NCTR is very concerned with the SOA’s project for several reasons:
  • Characterizing public sector plans as having “widespread and persistent underfunding” is a gross generalization of the situation.  “I do not agree with this statement, and I think that beginning a project based on this basic premise is very problematic,” says Williams. 
  • To NCTR’s knowledge, no public pension plan director was consulted regarding the panel’s make-up, and, as announced, no public plan director is a member. 
  • Several of the panel members, including its co-vice chair, Andrew Biggs with the American Enterprise Institute, and David Crane, former advisor to Governor Arnold Schwarzenegger of California, are well-known, vocal opponents of public sector defined benefit plans and staunch proponents of the use of the market value of liabilities (MVL) and a so-called “risk-free” rate of return.
  • Many of the panel’s survey questions are “very leading and appear to subsume a response, typically one that is critical of public plan management,” according to Mr. Williams.  In addition, of the 26 substantive questions, at least four deal directly with the discount rate, and several others implicate it.   “While the discount rate is certainly critical to funding issues, there are many other aspects to the funding challenge, and this emphasis on the use of the long-term rate of return on assets suggests to me a predisposition as to where this panel’s real focus lies,” says Williams.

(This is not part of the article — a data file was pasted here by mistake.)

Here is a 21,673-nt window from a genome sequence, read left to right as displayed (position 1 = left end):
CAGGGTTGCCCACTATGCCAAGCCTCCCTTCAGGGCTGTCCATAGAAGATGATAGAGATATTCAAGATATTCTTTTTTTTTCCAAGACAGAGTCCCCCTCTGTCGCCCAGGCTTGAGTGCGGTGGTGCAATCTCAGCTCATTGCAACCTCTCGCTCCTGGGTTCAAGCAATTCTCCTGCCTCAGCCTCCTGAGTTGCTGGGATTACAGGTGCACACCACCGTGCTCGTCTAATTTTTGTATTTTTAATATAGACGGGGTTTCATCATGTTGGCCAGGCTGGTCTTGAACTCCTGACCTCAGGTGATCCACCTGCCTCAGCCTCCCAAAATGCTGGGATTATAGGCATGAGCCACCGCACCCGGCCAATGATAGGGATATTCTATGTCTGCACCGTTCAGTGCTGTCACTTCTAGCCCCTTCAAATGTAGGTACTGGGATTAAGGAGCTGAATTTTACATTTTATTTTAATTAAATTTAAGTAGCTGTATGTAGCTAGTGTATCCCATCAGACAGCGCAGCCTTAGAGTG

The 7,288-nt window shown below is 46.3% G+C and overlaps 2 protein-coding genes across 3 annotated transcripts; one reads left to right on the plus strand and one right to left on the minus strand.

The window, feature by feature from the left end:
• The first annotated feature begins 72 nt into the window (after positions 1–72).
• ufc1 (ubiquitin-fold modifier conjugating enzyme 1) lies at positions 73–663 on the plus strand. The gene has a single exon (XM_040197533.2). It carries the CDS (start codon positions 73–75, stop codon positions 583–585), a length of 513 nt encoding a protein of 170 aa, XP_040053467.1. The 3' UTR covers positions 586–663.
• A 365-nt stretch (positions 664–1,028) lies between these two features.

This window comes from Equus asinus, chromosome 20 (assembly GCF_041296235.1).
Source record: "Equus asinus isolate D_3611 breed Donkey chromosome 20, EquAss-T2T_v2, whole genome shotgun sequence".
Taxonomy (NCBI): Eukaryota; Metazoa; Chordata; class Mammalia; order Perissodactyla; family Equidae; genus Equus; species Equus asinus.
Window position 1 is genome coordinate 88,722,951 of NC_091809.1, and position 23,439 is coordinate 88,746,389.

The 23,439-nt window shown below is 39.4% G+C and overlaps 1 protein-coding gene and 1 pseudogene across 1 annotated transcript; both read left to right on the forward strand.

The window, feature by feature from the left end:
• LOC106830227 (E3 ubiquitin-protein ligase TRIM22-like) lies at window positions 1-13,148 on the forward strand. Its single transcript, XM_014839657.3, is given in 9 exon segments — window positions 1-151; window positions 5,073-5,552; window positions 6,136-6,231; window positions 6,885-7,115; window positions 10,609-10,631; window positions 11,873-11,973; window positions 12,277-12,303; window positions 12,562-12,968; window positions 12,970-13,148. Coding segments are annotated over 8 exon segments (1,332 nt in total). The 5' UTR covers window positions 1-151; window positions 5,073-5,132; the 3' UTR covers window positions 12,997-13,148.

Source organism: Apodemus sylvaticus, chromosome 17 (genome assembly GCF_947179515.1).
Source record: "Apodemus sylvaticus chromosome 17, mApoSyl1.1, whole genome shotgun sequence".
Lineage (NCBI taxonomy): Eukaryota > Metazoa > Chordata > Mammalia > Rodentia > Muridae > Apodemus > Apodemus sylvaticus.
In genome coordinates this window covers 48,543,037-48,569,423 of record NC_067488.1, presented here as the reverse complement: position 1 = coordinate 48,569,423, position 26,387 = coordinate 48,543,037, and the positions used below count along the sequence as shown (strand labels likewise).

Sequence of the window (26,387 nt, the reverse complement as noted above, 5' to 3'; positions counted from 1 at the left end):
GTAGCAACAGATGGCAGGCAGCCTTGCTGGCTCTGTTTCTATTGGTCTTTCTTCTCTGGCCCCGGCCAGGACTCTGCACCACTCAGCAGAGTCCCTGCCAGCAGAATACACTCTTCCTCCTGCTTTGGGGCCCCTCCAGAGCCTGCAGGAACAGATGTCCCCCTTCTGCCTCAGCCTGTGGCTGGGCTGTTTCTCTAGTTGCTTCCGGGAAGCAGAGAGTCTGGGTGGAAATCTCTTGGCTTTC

NCTR has prepared a survey response which stresses several key points:
  1. Judging the adequacy of funding requires more than a snapshot of the ratio of assets to liabilities at a specific moment in time.  The key issue is whether a plan sponsor has a funding plan and is sticking to it.  “Where challenges do exist for certain plans with regard to the adequacy of their funding, the primary cause,” according to NCTR’s survey response, “relates to the lack of funding discipline.”
  2. A pension funding policy should be based on an actuarially determined contribution.  It must include funding discipline to ensure that the funding policy contributions will be made, and it should strive to keep employer costs as a reasonably consistent percentage of payroll, in a manner consistent with the actuarial requirements.
  3. The strongest governance practice that those charged with reviewing or making decisions about plan benefit levels and contributions can establish to support the adequate funding of defined-benefit plans is to have a pension funding policy that is based on an actuarially determined contribution, and to fully and consistently fund this contribution.